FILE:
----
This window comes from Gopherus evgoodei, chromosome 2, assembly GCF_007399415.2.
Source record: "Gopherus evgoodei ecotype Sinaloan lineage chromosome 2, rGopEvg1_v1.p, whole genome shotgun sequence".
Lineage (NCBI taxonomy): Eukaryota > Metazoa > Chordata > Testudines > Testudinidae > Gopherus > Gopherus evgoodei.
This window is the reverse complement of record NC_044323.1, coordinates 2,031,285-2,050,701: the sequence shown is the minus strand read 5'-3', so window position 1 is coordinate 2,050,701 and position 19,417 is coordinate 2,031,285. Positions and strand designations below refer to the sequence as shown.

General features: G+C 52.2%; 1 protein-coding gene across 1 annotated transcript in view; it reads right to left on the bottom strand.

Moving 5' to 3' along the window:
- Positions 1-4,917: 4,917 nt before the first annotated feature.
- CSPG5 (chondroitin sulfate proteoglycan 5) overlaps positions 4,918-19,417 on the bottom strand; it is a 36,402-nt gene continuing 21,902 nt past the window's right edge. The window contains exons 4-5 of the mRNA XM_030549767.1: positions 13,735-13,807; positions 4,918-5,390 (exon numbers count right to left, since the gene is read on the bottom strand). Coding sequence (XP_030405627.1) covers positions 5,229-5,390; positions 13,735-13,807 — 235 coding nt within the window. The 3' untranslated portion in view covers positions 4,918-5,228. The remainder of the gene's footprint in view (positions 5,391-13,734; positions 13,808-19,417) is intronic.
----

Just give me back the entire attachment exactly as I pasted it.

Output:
This window comes from Gopherus evgoodei, chromosome 2, assembly GCF_007399415.2.
Source record: "Gopherus evgoodei ecotype Sinaloan lineage chromosome 2, rGopEvg1_v1.p, whole genome shotgun sequence".
Lineage (NCBI taxonomy): Eukaryota > Metazoa > Chordata > Testudines > Testudinidae > Gopherus > Gopherus evgoodei.
This window is the reverse complement of record NC_044323.1, coordinates 2,031,285-2,050,701: the sequence shown is the minus strand read 5'-3', so window position 1 is coordinate 2,050,701 and position 19,417 is coordinate 2,031,285. Positions and strand designations below refer to the sequence as shown.

General features: G+C 52.2%; 1 protein-coding gene across 1 annotated transcript in view; it reads right to left on the bottom strand.

Moving 5' to 3' along the window:
- Positions 1-4,917: 4,917 nt before the first annotated feature.
- CSPG5 (chondroitin sulfate proteoglycan 5) overlaps positions 4,918-19,417 on the bottom strand; it is a 36,402-nt gene continuing 21,902 nt past the window's right edge. The window contains exons 4-5 of the mRNA XM_030549767.1: positions 13,735-13,807; positions 4,918-5,390 (exon numbers count right to left, since the gene is read on the bottom strand). Coding sequence (XP_030405627.1) covers positions 5,229-5,390; positions 13,735-13,807 — 235 coding nt within the window. The 3' untranslated portion in view covers positions 4,918-5,228. The remainder of the gene's footprint in view (positions 5,391-13,734; positions 13,808-19,417) is intronic.